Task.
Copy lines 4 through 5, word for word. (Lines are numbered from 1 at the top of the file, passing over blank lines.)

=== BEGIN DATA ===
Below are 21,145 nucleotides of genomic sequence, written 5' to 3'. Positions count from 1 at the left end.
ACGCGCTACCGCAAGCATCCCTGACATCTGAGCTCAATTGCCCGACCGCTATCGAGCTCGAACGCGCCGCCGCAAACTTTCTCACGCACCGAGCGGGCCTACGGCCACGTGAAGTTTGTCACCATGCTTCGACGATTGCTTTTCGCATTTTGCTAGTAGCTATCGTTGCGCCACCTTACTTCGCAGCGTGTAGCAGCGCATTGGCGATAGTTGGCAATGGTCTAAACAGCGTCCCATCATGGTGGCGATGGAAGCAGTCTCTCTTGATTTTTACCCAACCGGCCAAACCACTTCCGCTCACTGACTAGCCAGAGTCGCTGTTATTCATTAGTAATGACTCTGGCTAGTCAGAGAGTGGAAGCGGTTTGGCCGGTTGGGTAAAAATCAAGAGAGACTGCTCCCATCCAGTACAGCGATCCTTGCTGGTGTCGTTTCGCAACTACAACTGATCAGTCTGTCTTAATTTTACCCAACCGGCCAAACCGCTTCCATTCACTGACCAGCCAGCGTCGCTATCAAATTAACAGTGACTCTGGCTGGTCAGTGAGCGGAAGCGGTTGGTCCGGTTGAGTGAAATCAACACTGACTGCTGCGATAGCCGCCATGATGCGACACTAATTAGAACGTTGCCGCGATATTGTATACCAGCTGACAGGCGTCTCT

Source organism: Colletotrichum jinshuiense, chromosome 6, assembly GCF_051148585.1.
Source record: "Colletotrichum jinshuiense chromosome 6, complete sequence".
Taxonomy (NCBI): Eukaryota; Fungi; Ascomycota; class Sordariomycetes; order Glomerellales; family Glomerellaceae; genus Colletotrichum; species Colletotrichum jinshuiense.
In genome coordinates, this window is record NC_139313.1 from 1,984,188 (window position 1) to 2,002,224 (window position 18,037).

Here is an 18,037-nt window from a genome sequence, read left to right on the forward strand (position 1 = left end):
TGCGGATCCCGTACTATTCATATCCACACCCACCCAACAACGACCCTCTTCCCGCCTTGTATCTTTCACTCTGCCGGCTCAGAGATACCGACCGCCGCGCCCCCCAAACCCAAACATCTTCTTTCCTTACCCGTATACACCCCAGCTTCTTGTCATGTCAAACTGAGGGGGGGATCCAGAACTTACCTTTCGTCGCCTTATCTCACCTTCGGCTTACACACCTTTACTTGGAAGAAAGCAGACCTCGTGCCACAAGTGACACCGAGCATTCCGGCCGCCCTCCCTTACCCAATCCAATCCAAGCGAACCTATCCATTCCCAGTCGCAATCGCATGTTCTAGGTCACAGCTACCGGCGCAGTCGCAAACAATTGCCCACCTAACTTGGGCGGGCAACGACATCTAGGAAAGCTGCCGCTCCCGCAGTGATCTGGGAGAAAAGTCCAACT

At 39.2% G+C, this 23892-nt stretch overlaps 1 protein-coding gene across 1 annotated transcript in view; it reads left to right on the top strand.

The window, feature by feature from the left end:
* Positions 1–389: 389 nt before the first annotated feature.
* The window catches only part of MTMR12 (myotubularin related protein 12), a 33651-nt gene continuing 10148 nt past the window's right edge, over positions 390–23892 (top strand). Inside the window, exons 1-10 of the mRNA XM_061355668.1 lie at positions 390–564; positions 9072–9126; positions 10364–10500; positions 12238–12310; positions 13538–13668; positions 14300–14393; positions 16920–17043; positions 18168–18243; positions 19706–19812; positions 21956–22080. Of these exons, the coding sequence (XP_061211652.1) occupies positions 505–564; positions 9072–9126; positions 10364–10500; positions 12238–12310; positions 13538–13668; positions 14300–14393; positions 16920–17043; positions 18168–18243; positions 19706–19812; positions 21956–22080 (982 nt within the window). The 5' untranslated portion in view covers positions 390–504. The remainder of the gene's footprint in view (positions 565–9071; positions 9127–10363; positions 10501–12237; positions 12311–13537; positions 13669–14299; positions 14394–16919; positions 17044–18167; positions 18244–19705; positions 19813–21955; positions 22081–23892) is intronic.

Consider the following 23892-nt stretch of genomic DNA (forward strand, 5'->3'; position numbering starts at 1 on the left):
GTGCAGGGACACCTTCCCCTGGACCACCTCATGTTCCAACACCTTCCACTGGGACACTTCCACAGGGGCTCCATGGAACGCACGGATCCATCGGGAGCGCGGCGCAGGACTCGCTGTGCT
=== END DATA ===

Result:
Source record: "Colletotrichum jinshuiense chromosome 6, complete sequence".
Taxonomy (NCBI): Eukaryota; Fungi; Ascomycota; class Sordariomycetes; order Glomerellales; family Glomerellaceae; genus Colletotrichum; species Colletotrichum jinshuiense.